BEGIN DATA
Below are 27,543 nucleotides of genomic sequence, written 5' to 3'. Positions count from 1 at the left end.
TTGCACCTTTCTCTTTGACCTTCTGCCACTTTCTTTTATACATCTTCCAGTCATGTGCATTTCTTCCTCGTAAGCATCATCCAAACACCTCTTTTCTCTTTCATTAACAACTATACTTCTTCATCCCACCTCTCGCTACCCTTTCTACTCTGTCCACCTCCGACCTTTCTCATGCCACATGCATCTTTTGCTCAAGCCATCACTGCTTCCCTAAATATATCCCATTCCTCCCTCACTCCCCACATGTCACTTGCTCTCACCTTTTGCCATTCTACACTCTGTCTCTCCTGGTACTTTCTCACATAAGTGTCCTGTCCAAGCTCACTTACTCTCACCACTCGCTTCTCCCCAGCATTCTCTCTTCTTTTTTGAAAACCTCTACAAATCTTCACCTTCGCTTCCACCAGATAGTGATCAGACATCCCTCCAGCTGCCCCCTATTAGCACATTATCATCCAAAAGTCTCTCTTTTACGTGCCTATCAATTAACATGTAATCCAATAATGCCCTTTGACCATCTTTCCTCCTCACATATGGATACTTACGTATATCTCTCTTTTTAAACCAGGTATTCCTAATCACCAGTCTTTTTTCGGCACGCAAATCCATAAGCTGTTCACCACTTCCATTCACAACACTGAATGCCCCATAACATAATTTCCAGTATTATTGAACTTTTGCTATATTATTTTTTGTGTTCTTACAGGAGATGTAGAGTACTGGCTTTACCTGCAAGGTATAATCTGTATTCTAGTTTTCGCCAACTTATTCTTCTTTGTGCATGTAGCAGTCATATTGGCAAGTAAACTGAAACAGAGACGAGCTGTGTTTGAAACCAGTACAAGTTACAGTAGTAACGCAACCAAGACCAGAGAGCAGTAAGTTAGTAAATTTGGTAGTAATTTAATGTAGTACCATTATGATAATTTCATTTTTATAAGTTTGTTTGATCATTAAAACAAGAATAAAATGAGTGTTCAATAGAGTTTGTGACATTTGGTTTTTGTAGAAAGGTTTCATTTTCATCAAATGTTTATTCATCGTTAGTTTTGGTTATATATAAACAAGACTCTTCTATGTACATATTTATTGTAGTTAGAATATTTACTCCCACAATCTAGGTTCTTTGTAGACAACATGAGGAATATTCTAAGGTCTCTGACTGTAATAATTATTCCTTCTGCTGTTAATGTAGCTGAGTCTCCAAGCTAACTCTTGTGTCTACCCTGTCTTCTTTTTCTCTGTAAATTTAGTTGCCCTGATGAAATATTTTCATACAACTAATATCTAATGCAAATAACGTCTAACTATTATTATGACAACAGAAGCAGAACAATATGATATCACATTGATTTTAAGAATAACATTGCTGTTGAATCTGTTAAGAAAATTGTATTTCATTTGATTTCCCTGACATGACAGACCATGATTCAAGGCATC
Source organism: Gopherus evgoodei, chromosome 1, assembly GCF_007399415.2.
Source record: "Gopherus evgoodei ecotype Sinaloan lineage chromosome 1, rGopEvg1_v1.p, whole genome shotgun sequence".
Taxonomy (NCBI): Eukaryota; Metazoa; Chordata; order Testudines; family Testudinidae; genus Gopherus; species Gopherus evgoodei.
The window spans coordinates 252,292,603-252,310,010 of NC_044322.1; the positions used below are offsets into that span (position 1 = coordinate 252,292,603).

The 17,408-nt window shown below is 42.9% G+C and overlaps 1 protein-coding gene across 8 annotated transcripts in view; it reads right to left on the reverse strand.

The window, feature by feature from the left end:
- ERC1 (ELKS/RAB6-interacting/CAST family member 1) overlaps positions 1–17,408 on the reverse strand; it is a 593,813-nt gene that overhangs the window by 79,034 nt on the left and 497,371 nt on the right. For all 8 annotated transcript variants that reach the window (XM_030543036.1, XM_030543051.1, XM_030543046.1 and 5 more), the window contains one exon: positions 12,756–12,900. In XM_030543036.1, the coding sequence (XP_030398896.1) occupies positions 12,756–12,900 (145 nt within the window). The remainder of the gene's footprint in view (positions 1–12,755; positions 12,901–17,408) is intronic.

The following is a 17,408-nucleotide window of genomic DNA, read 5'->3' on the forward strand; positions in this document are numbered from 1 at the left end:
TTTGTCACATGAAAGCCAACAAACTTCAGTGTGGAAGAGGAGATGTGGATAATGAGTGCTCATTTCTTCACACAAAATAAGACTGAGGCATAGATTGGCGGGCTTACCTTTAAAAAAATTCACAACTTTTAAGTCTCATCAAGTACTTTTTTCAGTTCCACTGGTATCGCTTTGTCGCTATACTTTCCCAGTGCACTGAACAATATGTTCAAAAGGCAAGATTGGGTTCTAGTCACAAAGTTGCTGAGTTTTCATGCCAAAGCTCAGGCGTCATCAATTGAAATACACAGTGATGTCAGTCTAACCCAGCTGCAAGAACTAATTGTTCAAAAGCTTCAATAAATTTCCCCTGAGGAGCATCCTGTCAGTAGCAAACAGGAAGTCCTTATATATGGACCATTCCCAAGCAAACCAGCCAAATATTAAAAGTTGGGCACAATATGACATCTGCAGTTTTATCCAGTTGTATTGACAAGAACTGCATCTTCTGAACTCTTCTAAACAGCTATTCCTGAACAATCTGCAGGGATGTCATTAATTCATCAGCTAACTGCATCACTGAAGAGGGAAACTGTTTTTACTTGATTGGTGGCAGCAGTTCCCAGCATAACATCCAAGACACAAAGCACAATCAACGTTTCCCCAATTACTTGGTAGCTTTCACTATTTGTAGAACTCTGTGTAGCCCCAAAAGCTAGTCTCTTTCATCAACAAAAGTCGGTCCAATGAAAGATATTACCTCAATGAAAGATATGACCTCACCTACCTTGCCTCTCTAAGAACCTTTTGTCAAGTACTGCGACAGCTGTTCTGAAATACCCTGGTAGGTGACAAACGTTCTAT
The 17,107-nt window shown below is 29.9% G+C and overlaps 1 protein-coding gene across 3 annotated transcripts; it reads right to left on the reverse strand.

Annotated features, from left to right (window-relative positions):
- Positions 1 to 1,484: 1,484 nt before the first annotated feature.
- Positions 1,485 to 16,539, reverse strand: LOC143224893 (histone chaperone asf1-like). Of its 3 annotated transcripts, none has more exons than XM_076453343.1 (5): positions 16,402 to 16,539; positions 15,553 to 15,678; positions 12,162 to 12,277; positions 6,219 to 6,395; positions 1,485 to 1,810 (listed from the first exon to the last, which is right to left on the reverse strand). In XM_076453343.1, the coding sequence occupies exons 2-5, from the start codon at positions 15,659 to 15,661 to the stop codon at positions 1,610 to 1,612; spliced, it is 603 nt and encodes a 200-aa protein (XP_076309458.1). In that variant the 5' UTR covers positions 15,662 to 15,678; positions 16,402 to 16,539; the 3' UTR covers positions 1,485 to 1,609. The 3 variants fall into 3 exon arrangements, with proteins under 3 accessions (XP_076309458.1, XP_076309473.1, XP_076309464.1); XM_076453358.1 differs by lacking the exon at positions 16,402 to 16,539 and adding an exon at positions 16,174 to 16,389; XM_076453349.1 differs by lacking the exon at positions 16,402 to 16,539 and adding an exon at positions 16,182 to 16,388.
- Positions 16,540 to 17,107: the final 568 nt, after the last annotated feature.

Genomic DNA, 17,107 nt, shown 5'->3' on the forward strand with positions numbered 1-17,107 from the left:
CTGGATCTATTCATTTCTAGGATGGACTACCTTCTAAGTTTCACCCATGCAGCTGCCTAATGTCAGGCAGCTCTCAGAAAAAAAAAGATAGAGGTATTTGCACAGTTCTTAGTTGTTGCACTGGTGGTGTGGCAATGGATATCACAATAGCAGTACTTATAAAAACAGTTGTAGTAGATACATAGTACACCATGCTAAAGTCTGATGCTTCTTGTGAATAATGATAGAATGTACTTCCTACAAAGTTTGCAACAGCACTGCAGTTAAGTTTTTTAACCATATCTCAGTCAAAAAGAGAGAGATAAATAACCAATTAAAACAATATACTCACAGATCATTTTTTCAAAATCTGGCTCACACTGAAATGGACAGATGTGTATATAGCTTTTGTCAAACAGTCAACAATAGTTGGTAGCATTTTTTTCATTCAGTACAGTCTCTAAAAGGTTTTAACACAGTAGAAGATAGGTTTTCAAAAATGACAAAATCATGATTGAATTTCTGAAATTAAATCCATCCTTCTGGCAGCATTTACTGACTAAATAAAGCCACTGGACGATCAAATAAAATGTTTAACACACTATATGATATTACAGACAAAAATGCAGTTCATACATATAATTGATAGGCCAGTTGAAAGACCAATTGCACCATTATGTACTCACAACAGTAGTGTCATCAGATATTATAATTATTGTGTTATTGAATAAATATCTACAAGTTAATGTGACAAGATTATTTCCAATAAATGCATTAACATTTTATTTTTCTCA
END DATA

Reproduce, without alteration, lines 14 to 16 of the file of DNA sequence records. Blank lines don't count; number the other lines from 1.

- Positions 1 to 1,484: 1,484 nt before the first annotated feature.
- Positions 1,485 to 16,539, reverse strand: LOC143224893 (histone chaperone asf1-like). Of its 3 annotated transcripts, none has more exons than XM_076453343.1 (5): positions 16,402 to 16,539; positions 15,553 to 15,678; positions 12,162 to 12,277; positions 6,219 to 6,395; positions 1,485 to 1,810 (listed from the first exon to the last, which is right to left on the reverse strand). In XM_076453343.1, the coding sequence occupies exons 2-5, from the start codon at positions 15,659 to 15,661 to the stop codon at positions 1,610 to 1,612; spliced, it is 603 nt and encodes a 200-aa protein (XP_076309458.1). In that variant the 5' UTR covers positions 15,662 to 15,678; positions 16,402 to 16,539; the 3' UTR covers positions 1,485 to 1,609. The 3 variants fall into 3 exon arrangements, with proteins under 3 accessions (XP_076309458.1, XP_076309473.1, XP_076309464.1); XM_076453358.1 differs by lacking the exon at positions 16,402 to 16,539 and adding an exon at positions 16,174 to 16,389; XM_076453349.1 differs by lacking the exon at positions 16,402 to 16,539 and adding an exon at positions 16,182 to 16,388.
- Positions 16,540 to 17,107: the final 568 nt, after the last annotated feature.